3. Yep I think there's one or two around boards. I'll PM some and see.

ShieldsUp! scans on my public IP address show all ports closed except for SSH (which the ISP uses to remotely manage the router). This is what alerted me to this setup. If the port scanner was scanning _my_ router the ports would be "stealthed" - i.e. not respond to pings. When I asked the ISP they replied:

"Your connection is alredy passing through a firewall from the internet on our side - the checking program you are using is detecting our firewall - we use SSH to remotely manage it."

I'm just being cautious re naming the ISP. I do think I should have been informed of this setup before I signed up - seeing as I got the SOHO package and told them it was for teleworking. So no incoming p2p,ssh,ftp etc.....
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03-03-2005, 11:47   #10
Chalk
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www.whatismyip.com

what does that show?
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03-03-2005, 12:19   #11
Gandorf
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It shows the same IP as does ShieldsUp!, or any other port scanner. Why?
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03-03-2005, 12:58   #12
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Quote:
Originally Posted by Gandorf
I'm just being cautious re naming the ISP. I do think I should have been informed of this setup before I signed up - seeing as I got the SOHO package and told them it was for teleworking. So no incoming p2p,ssh,ftp etc.....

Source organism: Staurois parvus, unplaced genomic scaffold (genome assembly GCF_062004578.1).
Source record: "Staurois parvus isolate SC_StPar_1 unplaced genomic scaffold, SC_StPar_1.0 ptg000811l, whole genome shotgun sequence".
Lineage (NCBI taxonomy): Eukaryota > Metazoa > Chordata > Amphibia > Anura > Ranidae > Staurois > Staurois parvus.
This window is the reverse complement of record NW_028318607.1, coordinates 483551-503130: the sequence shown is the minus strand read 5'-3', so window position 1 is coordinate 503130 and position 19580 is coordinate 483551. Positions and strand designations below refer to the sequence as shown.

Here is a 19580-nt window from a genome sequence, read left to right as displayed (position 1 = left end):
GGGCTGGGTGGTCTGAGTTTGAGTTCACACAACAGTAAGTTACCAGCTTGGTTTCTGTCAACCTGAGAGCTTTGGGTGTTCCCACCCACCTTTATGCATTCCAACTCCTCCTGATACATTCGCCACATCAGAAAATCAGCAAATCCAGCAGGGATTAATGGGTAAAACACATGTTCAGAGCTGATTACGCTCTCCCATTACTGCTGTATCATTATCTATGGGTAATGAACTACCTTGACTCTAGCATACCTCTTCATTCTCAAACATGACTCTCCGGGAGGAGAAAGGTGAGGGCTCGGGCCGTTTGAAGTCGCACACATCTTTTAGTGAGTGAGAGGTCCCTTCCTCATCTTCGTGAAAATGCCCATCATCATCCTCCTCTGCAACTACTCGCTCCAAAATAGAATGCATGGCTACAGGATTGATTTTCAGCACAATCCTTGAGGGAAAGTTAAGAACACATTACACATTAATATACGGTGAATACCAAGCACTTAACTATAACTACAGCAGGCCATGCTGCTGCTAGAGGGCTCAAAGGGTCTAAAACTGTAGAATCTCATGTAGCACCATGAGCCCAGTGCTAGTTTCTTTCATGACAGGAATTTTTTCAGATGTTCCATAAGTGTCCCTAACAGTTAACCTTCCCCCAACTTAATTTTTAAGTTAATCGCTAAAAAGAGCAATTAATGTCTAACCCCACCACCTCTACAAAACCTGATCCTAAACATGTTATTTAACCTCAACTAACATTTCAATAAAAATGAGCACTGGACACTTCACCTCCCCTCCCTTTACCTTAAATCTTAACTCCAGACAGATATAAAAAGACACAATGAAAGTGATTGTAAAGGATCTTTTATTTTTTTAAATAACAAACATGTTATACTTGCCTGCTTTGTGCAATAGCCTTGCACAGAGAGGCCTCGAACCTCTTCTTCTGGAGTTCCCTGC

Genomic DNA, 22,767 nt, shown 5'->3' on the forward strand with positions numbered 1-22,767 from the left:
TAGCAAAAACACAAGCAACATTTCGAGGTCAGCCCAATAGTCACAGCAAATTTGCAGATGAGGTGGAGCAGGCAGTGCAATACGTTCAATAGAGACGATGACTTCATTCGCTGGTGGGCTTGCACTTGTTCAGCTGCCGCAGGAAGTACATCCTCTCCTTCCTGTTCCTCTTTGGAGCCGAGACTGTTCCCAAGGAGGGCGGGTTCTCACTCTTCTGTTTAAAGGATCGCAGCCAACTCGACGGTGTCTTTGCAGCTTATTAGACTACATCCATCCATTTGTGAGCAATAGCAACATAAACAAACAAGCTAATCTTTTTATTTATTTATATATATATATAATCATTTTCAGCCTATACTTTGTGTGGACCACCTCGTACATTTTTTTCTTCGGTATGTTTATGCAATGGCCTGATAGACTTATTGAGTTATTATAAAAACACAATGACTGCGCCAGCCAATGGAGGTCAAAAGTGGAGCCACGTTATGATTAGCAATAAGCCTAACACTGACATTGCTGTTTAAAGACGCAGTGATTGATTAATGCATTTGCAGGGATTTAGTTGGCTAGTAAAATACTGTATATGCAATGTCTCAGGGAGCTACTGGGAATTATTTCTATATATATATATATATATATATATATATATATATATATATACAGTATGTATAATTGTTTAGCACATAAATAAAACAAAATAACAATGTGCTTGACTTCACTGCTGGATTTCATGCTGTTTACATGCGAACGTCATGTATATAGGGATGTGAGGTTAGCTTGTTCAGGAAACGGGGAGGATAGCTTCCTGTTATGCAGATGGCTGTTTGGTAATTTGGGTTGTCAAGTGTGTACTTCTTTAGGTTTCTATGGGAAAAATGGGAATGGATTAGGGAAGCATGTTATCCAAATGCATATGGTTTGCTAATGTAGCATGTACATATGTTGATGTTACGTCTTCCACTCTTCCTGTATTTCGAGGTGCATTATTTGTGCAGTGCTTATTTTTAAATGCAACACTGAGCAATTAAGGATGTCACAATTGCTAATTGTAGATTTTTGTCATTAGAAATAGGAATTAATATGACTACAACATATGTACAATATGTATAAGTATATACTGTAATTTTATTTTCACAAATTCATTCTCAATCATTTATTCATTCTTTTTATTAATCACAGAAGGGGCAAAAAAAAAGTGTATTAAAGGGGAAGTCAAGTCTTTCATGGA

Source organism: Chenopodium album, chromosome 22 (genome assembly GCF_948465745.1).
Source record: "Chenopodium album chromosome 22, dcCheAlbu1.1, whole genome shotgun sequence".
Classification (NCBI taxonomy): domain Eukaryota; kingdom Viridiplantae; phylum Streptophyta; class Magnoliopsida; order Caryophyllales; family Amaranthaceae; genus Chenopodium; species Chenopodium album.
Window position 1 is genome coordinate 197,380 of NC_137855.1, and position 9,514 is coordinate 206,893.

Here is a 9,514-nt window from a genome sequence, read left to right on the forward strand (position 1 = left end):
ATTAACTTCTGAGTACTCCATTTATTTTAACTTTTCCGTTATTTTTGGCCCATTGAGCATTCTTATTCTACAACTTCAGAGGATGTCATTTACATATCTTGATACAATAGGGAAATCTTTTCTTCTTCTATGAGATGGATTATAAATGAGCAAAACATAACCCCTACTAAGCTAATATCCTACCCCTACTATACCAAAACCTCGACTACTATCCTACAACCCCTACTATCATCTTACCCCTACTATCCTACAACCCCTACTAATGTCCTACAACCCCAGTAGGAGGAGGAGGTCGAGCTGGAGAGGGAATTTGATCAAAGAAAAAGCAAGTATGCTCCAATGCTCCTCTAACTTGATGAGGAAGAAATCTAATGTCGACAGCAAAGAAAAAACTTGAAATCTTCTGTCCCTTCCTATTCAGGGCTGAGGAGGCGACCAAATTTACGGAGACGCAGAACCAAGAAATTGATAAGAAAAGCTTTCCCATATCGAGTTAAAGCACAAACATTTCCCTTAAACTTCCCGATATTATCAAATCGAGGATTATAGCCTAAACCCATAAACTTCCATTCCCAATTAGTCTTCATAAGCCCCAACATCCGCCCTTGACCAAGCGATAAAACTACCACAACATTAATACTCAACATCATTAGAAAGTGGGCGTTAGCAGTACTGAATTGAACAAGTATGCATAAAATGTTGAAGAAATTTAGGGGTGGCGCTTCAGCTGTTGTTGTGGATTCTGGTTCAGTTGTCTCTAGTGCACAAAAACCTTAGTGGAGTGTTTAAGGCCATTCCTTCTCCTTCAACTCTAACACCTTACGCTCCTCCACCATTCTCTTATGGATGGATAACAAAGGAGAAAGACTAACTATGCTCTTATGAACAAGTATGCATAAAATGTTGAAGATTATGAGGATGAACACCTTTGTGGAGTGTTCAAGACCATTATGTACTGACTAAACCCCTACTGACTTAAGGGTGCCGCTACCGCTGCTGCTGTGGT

Name them. It won't affect you. And we can check out their T's & C's. You see, they wouldn't get away with "HTTP traffic is an internet service", they'd be killed. But "Outgoing IP network services is an internet service" could very easily fly. Technically, any program, or part of a program that listens on a network port for a network connection, is a server, and if they state that your internet package is not for running servers, then you have no comeback really.
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03-03-2005, 13:09   #13
Gandorf
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Hmmm. OK then

The ISP is Net1, Net1

The Ts&Cs are here

I must say the service seems good so far, but the wholesale blocking of incoming ports is very annoying.

Gandorf.
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03-03-2005, 15:24   #14
Gandorf
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Well just after I posted that, my new broadband connection died! (I'm posting from my dialup now)

So is it a coincidence or have I been spiked for naming names?

Last edited by Gandorf; 04-03-2005 at 06:22.
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03-03-2005, 15:50   #15
Chalk
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i wasnt asking you to post it.

just its unusual for an isp to give you a private ip like you stated earlier.
it will be impossible for anyone to do anything web based with you if your isp provide a private ip like that.
when you go to shields up they would be scanning your isp, not you.

petty much useless.
stick with the dial up or get a new provider, that doesnt seem like its worth the money.